GPSolo Magazine - January/February 2006
Defending Virtual Crimes
A true story. Defense counsel stood before the court and argued for almost an hour and a half providing reason, legal theory, and precedent supporting his request to inspect the computer and files seized pursuant to a search warrant in a computer child pornography prosecution. When he sat, he looked at his co-counsel. Each could tell what the other was thinking. The judge had to release the evidence. Fundamental fairness—the very foundation of the criminal justice system—dictated that the defense must have the opportunity to possess the evidence. Without it, an expert could not determine when the images were downloaded, whether they were actually downloaded from that computer, and whether any intrusions on the computer had compromised the investigation. These are but a few of the many facts that must be determined in child pornography cases. Even the defendant in his orange prison jumpsuit seemed to show some optimism for the first time in months.
The prosecutor stood and slowly walked to the podium. Her file was a fraction of the size of defense counsel’s. With conviction she exclaimed, “But, Your Honor, this is child pornography.” She took a deep breath and moved her way back to her seat. Everyone in the courtroom looked at each other. This must have been a joke.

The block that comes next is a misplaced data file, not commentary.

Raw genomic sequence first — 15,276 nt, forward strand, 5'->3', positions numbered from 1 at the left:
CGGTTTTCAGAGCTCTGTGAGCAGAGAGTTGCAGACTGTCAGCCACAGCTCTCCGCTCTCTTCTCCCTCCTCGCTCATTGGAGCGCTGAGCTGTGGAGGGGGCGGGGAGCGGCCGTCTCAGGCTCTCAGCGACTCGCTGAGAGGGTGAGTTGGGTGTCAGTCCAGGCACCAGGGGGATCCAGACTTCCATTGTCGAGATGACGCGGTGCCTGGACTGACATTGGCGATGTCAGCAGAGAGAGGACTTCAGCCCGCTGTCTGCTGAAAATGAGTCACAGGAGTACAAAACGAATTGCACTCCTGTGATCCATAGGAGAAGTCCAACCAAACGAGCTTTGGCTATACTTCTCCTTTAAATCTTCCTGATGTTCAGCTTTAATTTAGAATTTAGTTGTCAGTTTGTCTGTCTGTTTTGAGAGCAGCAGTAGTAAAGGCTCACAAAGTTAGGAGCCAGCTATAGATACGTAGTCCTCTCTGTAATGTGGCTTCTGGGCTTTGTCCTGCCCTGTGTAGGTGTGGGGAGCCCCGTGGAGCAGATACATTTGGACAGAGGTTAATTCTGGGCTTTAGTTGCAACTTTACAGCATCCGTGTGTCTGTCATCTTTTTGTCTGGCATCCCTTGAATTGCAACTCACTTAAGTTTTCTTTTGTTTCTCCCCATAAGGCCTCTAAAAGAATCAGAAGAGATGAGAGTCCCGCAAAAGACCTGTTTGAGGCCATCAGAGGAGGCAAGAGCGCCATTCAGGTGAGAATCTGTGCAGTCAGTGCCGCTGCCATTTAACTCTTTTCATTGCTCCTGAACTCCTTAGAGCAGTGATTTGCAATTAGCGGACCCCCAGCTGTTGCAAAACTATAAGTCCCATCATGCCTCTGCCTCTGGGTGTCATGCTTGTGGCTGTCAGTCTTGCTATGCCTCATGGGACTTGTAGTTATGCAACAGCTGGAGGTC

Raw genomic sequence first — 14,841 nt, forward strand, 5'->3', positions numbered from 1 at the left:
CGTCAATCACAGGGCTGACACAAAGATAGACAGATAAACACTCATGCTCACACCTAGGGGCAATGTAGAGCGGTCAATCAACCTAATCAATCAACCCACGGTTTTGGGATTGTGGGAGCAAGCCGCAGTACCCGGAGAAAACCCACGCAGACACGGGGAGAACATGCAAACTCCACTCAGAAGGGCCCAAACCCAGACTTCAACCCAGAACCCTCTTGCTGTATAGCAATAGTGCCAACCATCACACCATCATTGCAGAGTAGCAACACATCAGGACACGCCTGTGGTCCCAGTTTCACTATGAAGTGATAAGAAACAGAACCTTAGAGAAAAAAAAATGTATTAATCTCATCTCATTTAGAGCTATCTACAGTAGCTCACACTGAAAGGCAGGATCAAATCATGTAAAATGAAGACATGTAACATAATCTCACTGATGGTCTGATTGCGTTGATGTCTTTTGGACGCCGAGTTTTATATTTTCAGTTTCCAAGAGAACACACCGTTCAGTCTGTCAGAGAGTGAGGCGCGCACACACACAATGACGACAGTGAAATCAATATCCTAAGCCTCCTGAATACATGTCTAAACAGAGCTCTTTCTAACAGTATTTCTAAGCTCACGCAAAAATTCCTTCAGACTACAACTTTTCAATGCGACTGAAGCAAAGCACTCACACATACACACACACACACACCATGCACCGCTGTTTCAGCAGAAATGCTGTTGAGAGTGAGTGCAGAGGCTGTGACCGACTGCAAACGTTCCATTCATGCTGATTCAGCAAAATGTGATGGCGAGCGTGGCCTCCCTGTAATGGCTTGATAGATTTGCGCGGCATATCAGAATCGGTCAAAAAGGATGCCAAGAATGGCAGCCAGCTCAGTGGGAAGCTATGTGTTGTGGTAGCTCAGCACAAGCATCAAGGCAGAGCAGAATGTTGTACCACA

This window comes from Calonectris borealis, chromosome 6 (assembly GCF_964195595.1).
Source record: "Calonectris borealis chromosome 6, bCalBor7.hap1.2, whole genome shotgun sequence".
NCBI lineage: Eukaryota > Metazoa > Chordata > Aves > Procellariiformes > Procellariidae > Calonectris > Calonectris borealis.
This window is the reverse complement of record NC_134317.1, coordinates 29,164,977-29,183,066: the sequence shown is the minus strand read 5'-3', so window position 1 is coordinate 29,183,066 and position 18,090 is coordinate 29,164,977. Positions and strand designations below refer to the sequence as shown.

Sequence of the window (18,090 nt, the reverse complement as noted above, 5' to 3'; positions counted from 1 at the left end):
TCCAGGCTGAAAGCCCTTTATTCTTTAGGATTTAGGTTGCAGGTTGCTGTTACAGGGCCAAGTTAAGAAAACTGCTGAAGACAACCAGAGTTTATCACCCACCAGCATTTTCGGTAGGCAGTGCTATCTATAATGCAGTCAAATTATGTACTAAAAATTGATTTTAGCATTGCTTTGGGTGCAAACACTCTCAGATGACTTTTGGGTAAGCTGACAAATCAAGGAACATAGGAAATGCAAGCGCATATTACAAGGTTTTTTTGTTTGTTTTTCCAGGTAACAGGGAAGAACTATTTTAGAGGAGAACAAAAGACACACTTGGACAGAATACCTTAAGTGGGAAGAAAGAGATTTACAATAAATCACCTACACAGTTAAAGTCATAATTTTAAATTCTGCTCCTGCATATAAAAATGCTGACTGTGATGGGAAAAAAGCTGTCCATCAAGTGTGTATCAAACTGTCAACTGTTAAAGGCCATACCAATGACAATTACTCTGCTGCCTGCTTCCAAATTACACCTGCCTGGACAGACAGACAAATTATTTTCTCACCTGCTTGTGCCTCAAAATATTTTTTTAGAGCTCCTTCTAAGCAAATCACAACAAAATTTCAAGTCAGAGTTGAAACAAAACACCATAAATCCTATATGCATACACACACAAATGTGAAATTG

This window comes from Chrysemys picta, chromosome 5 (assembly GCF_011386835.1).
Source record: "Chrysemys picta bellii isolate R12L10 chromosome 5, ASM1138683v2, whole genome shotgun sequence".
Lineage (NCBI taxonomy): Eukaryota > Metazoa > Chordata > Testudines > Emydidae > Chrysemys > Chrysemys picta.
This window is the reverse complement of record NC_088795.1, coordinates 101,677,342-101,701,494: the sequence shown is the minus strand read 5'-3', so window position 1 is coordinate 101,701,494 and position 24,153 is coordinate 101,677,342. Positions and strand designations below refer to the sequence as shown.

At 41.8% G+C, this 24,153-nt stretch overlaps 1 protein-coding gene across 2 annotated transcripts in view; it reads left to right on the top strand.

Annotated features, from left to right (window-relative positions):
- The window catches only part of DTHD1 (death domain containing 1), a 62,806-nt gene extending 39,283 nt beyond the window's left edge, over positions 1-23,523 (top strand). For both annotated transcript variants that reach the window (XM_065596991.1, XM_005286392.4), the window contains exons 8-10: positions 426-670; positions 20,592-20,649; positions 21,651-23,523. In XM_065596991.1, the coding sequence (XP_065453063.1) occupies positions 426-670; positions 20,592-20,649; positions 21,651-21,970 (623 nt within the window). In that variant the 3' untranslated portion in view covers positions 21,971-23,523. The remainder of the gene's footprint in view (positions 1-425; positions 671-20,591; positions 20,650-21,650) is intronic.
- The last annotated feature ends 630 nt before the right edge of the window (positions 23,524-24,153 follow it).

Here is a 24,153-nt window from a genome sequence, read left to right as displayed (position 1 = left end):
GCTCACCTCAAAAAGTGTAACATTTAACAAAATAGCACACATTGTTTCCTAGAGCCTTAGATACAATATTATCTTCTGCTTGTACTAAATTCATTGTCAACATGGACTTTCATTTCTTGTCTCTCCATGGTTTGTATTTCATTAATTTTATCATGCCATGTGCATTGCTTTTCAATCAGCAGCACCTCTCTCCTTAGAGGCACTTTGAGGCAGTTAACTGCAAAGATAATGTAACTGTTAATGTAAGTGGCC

But it was not a joke. In fact, it took the judge only about one minute to state his reasons for denying the defendant’s motion, and they didn’t stray far from the argument made by the prosecutor.
Computer child pornography cases are some of the, if not the, most difficult cases to defend today. Alleged offenders are vilified constantly in the media. Politicians call for stiffer penalties, and communities vote to exclude offenders from their neighborhood. A jury trial seems entirely unrealistic, and elect-ed judges find it unthinkable to release a defendant accused of such a crime; judges know full well that local newspapers and broadcast news stations would never recognize that the law might dictate a decision to release such a suspect. The media would simply characterize the judge as unfit to protect the citizenry.
To successfully defend these cases, counsel has to depart from the routine steps. The defense lawyer must first analyze the audience, whether it is the prosecutor during plea negotiations, the judge during evidentiary hearings, or the jury. The lawyer must understand the psychological aspect of the offense as he or she will be required to teach the audience; the need to humanize the offender is crucial. Throughout, counsel must question every aspect of the case, from the forensics to the integrity of the investigation. Realizing that a court may deviate from the strict application of the rules of evidence, counsel must be relentless in keeping the court on track.
Prosecutions involving computer pornography are in their infancy. The case law is just starting to evolve. It will do so rapidly as the number of cases have steadily climbed recently, owing to the federal government’s recognition of growing computer use and consequent increased funding of prosecutions.
Today’s successful defense practitioners know that to properly represent a client charged with some form of computer sex crime, they must dedicate themselves fully. A prolonged and dynamic effort is mandatory as the risk of unfavorable precedent looms ahead at every juncture.
Ian N. Friedman practices in Cleveland, Ohio. He can be reached at firstname.lastname@example.org.